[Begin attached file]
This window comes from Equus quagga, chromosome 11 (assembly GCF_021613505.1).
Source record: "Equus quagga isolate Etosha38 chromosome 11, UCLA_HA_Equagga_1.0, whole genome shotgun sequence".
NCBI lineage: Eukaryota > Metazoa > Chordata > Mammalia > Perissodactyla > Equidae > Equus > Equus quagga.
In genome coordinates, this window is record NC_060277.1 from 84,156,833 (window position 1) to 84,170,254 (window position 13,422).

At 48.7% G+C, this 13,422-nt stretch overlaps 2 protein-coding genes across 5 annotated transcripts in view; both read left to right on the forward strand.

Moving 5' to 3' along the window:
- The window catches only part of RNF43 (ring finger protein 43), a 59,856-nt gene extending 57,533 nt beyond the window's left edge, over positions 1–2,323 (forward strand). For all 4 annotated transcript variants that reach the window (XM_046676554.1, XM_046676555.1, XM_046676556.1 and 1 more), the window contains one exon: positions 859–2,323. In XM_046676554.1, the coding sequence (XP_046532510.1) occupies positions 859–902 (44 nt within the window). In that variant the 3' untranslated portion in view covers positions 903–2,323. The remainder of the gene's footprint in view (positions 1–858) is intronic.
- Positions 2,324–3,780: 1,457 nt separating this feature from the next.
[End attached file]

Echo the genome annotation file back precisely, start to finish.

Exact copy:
This window comes from Equus quagga, chromosome 11 (assembly GCF_021613505.1).
Source record: "Equus quagga isolate Etosha38 chromosome 11, UCLA_HA_Equagga_1.0, whole genome shotgun sequence".
NCBI lineage: Eukaryota > Metazoa > Chordata > Mammalia > Perissodactyla > Equidae > Equus > Equus quagga.
In genome coordinates, this window is record NC_060277.1 from 84,156,833 (window position 1) to 84,170,254 (window position 13,422).

At 48.7% G+C, this 13,422-nt stretch overlaps 2 protein-coding genes across 5 annotated transcripts in view; both read left to right on the forward strand.

Moving 5' to 3' along the window:
- The window catches only part of RNF43 (ring finger protein 43), a 59,856-nt gene extending 57,533 nt beyond the window's left edge, over positions 1–2,323 (forward strand). For all 4 annotated transcript variants that reach the window (XM_046676554.1, XM_046676555.1, XM_046676556.1 and 1 more), the window contains one exon: positions 859–2,323. In XM_046676554.1, the coding sequence (XP_046532510.1) occupies positions 859–902 (44 nt within the window). In that variant the 3' untranslated portion in view covers positions 903–2,323. The remainder of the gene's footprint in view (positions 1–858) is intronic.
- Positions 2,324–3,780: 1,457 nt separating this feature from the next.